…and feels guilty, as if they’ve betrayed their class just by being there.
That’s how some journos like Owen Jones would have you feel anyway. During a social media spat, he made a bizarre dig at some of those who’d questioned his opinion in a political article, sniping ‘it’s like being savaged by a Waitrose queue in Tunbridge Wells’ which came across as a smartarse way of calling them champagne socialists. Ironic really, as Owen Jones comes from a relatively privileged background (his own words) and writes for The Guardian. I’d defend The Guardian to the hilt, it’s my first-choice paper, but some columnists can be guilty of coming across as smugly superior liberal elites, often with a London-centric bias, who have no first-hand knowledge of what it means to come from a working-class background, but who are more than happy to lecture others on what constitutes working-class behaviour.
Here’s an example of what I mean. Yesterday, I listened to a radio broadcast where folk in Belfast talked about Kenneth Branagh’s movie, also called Belfast. Many found it refreshing that, for once, a film about their city didn’t focus on the Troubles. Today, I saw a two-star review in The Guardian where the review’s author complained “Kenneth Branagh’s monochrome film of growing up in 60s Northern Ireland offers nostalgia but avoids getting to grips with the Troubles.”
The film didn’t fit their view of what life in Belfast in the 60s should be like, so they gave it a paltry two-stars.
Owen Jones’ dig at anyone who shops at Waitrose sailed him dangerously close to doing another ‘Eddie Marsan.’ A few years ago, they had an online row following a Tweet in which Eddie Marsan, who grew up on a council estate in Tower Hamlets, mentioned he preferred dinner parties to going to the pub. The interchange between them resulted in the actor fuming “Owen Jones, who the fuck do you think comes to my house? You live in a world where working-class people can only go to pubs.”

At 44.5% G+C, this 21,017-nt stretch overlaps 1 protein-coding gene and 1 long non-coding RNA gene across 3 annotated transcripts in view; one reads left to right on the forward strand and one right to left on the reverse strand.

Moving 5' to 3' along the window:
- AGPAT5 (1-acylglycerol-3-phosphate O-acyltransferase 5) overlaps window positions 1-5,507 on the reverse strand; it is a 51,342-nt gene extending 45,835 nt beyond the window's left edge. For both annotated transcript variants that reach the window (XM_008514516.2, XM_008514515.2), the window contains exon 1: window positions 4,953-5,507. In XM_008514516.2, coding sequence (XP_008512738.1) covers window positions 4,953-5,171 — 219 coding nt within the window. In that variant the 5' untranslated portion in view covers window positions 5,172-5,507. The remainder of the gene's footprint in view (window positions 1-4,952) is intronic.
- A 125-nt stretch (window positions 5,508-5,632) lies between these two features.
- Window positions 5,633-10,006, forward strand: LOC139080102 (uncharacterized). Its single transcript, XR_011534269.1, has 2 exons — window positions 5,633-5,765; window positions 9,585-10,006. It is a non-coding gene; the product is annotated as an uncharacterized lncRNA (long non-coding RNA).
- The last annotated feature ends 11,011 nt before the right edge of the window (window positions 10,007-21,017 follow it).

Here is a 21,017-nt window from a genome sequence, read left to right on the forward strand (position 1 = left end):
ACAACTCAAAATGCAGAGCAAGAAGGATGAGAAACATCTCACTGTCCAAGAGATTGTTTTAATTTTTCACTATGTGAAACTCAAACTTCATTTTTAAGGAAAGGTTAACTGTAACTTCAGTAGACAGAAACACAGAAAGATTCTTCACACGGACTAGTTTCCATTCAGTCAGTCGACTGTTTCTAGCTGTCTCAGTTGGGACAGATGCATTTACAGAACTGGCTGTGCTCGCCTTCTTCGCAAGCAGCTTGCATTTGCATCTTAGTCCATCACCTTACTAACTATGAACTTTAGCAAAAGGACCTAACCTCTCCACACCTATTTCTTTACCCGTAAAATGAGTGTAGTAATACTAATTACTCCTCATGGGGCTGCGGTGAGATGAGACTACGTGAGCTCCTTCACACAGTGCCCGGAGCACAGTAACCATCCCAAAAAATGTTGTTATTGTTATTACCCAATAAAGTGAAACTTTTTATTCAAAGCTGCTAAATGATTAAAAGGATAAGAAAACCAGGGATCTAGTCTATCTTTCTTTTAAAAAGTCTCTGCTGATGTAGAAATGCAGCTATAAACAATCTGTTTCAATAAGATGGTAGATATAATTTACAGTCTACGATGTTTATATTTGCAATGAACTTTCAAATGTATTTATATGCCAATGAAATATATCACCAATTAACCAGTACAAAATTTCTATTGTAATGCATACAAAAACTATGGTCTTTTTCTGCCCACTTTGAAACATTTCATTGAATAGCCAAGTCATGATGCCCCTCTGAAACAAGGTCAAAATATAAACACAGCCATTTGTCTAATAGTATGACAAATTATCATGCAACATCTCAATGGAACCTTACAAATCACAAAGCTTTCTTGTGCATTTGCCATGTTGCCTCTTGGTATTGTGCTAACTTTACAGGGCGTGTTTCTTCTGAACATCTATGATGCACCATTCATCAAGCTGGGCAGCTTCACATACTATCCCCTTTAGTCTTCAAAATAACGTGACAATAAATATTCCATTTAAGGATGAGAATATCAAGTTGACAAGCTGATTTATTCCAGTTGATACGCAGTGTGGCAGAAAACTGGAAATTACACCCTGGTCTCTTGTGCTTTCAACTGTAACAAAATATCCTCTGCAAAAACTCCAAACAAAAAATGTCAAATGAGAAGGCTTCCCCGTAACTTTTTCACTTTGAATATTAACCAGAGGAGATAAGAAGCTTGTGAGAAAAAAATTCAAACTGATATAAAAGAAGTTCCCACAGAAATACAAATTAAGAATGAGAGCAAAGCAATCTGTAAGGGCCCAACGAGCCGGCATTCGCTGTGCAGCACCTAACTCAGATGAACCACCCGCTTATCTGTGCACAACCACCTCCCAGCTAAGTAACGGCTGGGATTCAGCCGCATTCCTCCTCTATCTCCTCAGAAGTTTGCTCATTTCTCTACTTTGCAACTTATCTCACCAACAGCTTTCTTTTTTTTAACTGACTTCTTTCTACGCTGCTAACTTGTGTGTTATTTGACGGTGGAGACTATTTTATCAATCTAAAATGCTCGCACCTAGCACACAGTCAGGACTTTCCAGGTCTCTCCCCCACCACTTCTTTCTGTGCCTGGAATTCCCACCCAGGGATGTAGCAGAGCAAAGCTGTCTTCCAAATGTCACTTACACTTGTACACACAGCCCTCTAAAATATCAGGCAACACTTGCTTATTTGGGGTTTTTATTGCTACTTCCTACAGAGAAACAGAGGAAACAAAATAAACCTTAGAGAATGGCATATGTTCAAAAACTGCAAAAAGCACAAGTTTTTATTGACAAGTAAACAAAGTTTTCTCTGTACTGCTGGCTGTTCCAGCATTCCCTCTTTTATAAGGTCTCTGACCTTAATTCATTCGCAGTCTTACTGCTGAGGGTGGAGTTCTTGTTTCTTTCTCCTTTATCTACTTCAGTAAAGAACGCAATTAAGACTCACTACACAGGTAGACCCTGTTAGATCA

He had a point. It’s a world where a political party leader who comes from a working-class background, and who worked his way up the career ladder outside of politics, is portrayed as being out of touch with the person in the street, whereas his predecessor, from an upper middle-class family and who never worked outside of politics, was hailed as a champion of the working class. Go figure.
The Waitrose dig reveals entrenched assumptive views.
Why do people shop in certain supermarkets? In some cases, like my hometown Rothesay, it’s because there’s only one choice. In others, where there is a choice, price might be a motivator. And in others, it’s because of what it stocks.
We’re into food, trying new recipes on a weekly basis. In Stockport, then La Orotava on Tenerife, and Setúbal in Portugal we’ve never been able to find all the ingredients for the recipes we want to try. After we moved to Devon, we discovered the joy that is shopping at Waitrose. Our nearest town has one and, finally, we’ve been able to find the ingredients we need for just about any recipe. And it isn’t as expensive as I’d been led to believe; beer there is cheaper than at our nearest Spar or Co-op.
We shop at Waitrose because it’s a bloody good supermarket; I have no idea what class the shoppers around me fall into. That’s partly because I don’t care, and partly to do with the class definitions which existed fifty years ago being outdated – the working person in Glasgow or Manchester isn’t the same as the working person in Sunderland or Portsmouth, Brexit highlighted that. An obsession with applying labels is one of the curses of our times.
A working-class person walks into Waitrose and … so what? Who cares?
Apparently only political journalists who continually try to pigeon-hole people.